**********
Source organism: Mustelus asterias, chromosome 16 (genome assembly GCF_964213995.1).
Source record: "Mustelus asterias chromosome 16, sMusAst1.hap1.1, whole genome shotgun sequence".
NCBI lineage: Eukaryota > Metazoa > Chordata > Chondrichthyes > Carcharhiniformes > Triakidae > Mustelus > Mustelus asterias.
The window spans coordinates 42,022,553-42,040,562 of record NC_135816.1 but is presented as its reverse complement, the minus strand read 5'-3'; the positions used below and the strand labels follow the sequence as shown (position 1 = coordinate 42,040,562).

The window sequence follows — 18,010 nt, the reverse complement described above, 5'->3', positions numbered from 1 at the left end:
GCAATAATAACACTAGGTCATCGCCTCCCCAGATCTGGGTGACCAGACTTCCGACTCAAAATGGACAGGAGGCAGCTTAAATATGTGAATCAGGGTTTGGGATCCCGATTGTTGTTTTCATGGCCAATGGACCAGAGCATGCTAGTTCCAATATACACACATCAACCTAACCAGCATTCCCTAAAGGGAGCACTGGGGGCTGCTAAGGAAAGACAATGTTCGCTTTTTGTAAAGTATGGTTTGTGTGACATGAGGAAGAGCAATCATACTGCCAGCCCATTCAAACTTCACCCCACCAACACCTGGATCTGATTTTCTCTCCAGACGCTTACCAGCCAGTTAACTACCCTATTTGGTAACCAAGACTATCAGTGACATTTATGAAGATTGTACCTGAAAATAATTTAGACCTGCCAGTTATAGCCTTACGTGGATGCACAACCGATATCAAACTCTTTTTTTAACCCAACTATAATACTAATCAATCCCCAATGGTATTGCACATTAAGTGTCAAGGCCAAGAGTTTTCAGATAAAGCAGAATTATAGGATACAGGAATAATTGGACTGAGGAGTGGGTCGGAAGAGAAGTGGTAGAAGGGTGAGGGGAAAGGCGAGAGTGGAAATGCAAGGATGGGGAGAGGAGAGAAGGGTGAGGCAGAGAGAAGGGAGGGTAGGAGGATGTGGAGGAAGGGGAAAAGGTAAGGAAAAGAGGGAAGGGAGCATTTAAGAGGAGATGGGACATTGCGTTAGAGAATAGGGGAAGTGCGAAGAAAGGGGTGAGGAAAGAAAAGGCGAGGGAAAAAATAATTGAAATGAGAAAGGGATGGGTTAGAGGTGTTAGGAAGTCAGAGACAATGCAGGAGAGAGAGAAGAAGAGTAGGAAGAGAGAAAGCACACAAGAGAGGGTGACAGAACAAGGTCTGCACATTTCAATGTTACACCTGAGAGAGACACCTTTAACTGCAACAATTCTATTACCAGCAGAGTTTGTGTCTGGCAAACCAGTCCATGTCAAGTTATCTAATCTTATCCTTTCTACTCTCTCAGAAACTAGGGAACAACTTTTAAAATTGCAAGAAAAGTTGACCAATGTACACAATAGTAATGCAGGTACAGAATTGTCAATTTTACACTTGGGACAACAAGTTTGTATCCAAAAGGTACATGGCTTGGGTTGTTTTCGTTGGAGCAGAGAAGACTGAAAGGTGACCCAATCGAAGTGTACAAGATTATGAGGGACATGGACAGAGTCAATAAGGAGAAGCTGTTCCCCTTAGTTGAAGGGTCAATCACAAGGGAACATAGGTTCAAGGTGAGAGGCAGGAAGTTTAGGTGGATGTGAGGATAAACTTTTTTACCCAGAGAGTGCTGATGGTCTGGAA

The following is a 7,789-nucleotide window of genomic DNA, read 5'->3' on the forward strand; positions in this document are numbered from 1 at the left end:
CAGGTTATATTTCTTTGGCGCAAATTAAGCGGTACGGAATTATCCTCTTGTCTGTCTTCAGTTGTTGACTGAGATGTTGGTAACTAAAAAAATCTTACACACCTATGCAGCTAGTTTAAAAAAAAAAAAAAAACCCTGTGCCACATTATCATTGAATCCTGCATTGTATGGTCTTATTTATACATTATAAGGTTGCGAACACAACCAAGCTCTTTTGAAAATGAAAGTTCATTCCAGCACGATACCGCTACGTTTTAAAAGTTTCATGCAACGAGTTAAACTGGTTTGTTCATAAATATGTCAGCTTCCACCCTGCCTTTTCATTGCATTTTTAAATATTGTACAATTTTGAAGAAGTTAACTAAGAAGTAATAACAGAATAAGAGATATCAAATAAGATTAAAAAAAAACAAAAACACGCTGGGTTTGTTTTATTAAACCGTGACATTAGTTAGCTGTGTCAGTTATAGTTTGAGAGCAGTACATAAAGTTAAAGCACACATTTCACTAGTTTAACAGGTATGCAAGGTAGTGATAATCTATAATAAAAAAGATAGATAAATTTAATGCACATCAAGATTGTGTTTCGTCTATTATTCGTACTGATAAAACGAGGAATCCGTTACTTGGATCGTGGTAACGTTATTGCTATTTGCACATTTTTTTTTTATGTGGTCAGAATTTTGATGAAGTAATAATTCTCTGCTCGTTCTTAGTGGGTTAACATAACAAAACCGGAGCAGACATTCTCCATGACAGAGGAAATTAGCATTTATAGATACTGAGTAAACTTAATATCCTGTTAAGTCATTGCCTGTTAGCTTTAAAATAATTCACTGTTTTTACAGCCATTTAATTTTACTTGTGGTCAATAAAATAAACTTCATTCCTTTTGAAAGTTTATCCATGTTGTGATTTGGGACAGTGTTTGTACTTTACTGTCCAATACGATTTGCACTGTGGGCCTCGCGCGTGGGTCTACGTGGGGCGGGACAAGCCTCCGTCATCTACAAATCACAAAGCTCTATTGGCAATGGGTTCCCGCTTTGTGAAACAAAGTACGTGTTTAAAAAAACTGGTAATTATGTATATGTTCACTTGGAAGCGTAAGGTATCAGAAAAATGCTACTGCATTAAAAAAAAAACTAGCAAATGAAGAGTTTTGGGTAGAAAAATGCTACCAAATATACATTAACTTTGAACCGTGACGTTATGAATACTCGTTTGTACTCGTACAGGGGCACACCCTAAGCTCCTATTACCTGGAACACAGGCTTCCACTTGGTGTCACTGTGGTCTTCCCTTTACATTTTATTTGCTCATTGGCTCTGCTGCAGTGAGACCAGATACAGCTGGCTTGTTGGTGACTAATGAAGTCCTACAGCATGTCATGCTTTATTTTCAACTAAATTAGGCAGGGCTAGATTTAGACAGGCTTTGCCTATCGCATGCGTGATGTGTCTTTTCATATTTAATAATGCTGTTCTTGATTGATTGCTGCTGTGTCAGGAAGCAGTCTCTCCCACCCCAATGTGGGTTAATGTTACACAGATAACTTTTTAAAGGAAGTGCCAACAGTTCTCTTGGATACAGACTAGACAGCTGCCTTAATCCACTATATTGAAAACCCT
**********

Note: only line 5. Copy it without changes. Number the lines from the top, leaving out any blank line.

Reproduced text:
The window sequence follows — 18,010 nt, the reverse complement described above, 5'->3', positions numbered from 1 at the left end: